President Trump is reportedly creating a new position for his son-in-law and senior adviser Jared Kushner.
The newly formed White House Office of American Innovation will leverage business ideas and potentially privatize some government functions, according to Reuters, as Kushner says:
"The government should be run like a great American company. Our hope is that we can achieve successes and efficiencies for our customers, who are the citizens,"
In a statement to the Post, Trump said:
"I promised the American people I would produce results, and apply my ‘ahead of schedule, under budget’ mentality to the government."
Some of the areas he will focus on are veterans' care, opioid addiction, technology and data infrastructure, workforce training and infrastructure, according to the report.
Kushner has been a regular presence at his father-in-law's side and was earlier cleared by the Justice Department to serve as a White House senior adviser even as Democrats raised concerns about his potential conflicts of interest.
Kushner's move comes one week after Ivanka Trump received her own office in the White House along with access to classified information and a government-issued phone after aides earlier said she would not take on a role in her father's White House.
While we are sure Mr Kushner is eminently qualified for this role, we can't help but feel a tinge of 'keep it in the family' angst as nepotism continues to rear its ugly head.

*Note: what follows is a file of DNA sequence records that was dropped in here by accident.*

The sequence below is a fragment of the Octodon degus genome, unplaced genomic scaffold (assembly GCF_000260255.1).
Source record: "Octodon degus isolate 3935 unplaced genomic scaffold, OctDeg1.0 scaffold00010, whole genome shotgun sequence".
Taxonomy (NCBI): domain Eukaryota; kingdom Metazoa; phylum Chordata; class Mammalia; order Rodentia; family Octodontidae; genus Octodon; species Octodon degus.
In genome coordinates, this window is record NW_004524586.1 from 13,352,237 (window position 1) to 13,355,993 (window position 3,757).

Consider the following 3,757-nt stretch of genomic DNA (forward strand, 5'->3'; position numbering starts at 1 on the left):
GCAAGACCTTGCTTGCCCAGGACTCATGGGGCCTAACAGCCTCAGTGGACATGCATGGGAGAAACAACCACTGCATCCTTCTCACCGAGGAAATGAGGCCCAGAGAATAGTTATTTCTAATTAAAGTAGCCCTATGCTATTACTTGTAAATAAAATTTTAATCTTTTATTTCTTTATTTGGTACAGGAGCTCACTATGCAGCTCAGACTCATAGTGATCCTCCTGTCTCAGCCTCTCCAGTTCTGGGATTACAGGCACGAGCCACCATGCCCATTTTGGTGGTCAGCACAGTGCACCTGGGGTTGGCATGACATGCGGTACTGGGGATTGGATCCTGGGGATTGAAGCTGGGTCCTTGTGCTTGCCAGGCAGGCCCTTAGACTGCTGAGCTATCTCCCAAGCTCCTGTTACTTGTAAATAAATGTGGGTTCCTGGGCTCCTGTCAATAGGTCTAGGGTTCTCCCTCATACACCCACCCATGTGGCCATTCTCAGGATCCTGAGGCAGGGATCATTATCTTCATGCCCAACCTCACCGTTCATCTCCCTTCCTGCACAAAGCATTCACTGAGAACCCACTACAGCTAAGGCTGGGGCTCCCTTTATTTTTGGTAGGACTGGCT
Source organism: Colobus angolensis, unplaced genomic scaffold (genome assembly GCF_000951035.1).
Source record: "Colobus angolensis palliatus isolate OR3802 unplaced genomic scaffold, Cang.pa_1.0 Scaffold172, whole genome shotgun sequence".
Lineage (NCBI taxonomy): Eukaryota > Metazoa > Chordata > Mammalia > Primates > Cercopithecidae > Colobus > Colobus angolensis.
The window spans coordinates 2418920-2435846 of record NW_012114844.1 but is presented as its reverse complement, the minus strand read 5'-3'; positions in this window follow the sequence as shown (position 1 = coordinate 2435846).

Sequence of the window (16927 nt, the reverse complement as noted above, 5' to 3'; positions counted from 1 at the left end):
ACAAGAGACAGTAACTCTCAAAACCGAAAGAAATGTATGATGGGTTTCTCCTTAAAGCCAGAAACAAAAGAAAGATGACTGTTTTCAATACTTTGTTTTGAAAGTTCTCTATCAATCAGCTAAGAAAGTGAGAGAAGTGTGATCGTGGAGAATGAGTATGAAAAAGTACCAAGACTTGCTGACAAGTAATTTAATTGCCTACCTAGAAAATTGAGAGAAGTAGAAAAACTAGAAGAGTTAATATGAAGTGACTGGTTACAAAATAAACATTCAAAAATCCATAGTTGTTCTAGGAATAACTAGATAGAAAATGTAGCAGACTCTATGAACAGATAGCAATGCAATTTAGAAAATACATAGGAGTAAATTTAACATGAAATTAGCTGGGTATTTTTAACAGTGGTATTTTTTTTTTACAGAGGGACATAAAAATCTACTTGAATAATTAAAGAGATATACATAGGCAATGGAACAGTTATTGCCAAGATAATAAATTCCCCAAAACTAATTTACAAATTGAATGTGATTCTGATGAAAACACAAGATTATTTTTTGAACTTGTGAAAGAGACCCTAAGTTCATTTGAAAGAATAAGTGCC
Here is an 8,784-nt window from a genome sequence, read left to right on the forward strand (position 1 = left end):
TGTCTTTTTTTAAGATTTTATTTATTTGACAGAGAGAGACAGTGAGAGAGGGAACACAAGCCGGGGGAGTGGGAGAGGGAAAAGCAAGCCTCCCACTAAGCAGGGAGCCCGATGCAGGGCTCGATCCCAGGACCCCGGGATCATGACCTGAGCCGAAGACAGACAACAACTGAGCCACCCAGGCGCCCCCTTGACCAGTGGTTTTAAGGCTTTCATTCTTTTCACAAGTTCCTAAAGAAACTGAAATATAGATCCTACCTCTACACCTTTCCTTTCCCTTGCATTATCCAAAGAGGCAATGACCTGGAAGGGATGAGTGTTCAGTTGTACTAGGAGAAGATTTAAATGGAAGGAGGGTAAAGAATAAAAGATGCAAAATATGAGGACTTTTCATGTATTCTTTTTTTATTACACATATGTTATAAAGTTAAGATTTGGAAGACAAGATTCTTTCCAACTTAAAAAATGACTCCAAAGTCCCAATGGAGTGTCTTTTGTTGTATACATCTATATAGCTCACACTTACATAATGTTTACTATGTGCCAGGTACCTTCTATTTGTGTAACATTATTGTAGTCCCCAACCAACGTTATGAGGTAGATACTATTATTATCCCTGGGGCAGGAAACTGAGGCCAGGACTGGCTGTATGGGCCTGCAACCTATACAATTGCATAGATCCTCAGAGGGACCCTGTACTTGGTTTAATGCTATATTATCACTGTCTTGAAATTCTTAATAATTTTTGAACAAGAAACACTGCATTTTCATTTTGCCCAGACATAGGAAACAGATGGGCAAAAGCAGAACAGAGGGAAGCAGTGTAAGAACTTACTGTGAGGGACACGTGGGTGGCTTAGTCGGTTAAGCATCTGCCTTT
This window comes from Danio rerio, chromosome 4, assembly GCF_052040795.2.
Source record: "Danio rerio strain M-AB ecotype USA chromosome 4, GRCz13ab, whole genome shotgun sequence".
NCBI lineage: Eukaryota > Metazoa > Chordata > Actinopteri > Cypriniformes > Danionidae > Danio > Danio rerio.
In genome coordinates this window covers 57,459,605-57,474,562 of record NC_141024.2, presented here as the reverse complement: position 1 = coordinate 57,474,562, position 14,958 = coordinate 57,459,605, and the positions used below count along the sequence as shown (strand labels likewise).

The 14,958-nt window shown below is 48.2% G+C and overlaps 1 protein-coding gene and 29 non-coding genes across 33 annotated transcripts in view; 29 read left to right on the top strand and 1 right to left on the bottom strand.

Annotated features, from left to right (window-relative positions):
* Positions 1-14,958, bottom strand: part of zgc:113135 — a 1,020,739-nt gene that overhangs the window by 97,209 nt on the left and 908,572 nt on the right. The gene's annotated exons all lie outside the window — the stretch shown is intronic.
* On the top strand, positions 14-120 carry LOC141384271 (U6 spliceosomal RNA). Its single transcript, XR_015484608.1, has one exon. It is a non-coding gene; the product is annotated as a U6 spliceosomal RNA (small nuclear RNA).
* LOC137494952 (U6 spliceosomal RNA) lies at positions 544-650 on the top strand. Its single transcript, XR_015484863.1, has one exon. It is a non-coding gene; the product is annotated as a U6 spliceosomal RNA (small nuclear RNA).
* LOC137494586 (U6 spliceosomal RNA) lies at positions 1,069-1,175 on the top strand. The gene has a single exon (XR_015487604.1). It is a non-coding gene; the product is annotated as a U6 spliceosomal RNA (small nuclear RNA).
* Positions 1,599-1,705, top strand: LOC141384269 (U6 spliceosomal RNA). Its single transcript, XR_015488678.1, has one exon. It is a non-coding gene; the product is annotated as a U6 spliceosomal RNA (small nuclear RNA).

However, what is more fascinating is that this new role was assigned just as Kushner faces questions over his Russian dealings... (as Axios summarizes)
The NYTimes has a story this morning on Jared Kushner being summoned before the Senate Intelligence Committee to answer questions on his meetings with Russian officials and Kremlin-linked businessmen.
Kushner arranged a meeting with Kislyak in early December that was also attended by Trump's short-lived national security adviser, Michael Flynn, who was fired after misrepresenting his contacts with the ambassador.
Later that month, the Times reported, Kislyak requested a second meeting, which Kushner asked a deputy to attend. The Russian ambassador asked that Kushner meet with Sergei Gorkov, head of Vnesheconombank, which was also sanctioned by the European Union after Russian interference in Ukraine.
The New York Times first reported the committee's request and details of the meetings with the Russians.
As WSJ reports, both the White House and a spokeswoman for Intelligence committee chairman Richard Burr, a North Carolina Republican, confirmed that Mr. Kushner had agreed to meet with the panel, owing to his role as the primary point of contact during Mr. Trump’s presidential campaign with foreign governments.
“Throughout the campaign and transition, Jared Kushner served as the official primary point of contact with foreign governments and officials. Given this role, he has volunteered to speak with Chairman Burr’s Committee,” said a White House official.
Mr. Kushner is the latest in a string of former aides and associates of Mr. Trump whose testimony has been sought in connection with the two congressional investigations being conducted.